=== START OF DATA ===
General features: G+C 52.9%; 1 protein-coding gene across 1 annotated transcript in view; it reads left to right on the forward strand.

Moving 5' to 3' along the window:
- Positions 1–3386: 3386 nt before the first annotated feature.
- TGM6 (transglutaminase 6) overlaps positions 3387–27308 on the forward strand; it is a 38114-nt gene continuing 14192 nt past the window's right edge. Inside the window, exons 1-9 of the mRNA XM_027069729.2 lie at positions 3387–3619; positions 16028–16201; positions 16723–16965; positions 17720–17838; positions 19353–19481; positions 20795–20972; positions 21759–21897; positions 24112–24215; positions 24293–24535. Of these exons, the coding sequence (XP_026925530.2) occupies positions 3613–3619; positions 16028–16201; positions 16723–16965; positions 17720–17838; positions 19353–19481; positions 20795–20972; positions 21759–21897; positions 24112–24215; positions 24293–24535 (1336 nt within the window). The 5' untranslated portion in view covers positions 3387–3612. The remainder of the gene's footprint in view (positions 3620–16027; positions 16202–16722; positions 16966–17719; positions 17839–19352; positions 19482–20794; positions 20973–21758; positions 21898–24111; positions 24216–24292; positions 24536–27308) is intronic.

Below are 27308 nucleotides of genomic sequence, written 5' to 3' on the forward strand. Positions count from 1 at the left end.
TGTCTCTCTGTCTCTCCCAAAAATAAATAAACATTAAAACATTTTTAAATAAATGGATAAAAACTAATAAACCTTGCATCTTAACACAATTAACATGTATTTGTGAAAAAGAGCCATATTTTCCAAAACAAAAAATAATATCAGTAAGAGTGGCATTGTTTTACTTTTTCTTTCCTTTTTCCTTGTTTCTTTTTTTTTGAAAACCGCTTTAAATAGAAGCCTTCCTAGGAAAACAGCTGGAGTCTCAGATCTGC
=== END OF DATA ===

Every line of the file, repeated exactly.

General features: G+C 52.9%; 1 protein-coding gene across 1 annotated transcript in view; it reads left to right on the forward strand.

Moving 5' to 3' along the window:
- Positions 1–3386: 3386 nt before the first annotated feature.
- TGM6 (transglutaminase 6) overlaps positions 3387–27308 on the forward strand; it is a 38114-nt gene continuing 14192 nt past the window's right edge. Inside the window, exons 1-9 of the mRNA XM_027069729.2 lie at positions 3387–3619; positions 16028–16201; positions 16723–16965; positions 17720–17838; positions 19353–19481; positions 20795–20972; positions 21759–21897; positions 24112–24215; positions 24293–24535. Of these exons, the coding sequence (XP_026925530.2) occupies positions 3613–3619; positions 16028–16201; positions 16723–16965; positions 17720–17838; positions 19353–19481; positions 20795–20972; positions 21759–21897; positions 24112–24215; positions 24293–24535 (1336 nt within the window). The 5' untranslated portion in view covers positions 3387–3612. The remainder of the gene's footprint in view (positions 3620–16027; positions 16202–16722; positions 16966–17719; positions 17839–19352; positions 19482–20794; positions 20973–21758; positions 21898–24111; positions 24216–24292; positions 24536–27308) is intronic.

Below are 27308 nucleotides of genomic sequence, written 5' to 3' on the forward strand. Positions count from 1 at the left end.
TGTCTCTCTGTCTCTCCCAAAAATAAATAAACATTAAAACATTTTTAAATAAATGGATAAAAACTAATAAACCTTGCATCTTAACACAATTAACATGTATTTGTGAAAAAGAGCCATATTTTCCAAAACAAAAAATAATATCAGTAAGAGTGGCATTGTTTTACTTTTTCTTTCCTTTTTCCTTGTTTCTTTTTTTTTGAAAACCGCTTTAAATAGAAGCCTTCCTAGGAAAACAGCTGGAGTCTCAGATCTGC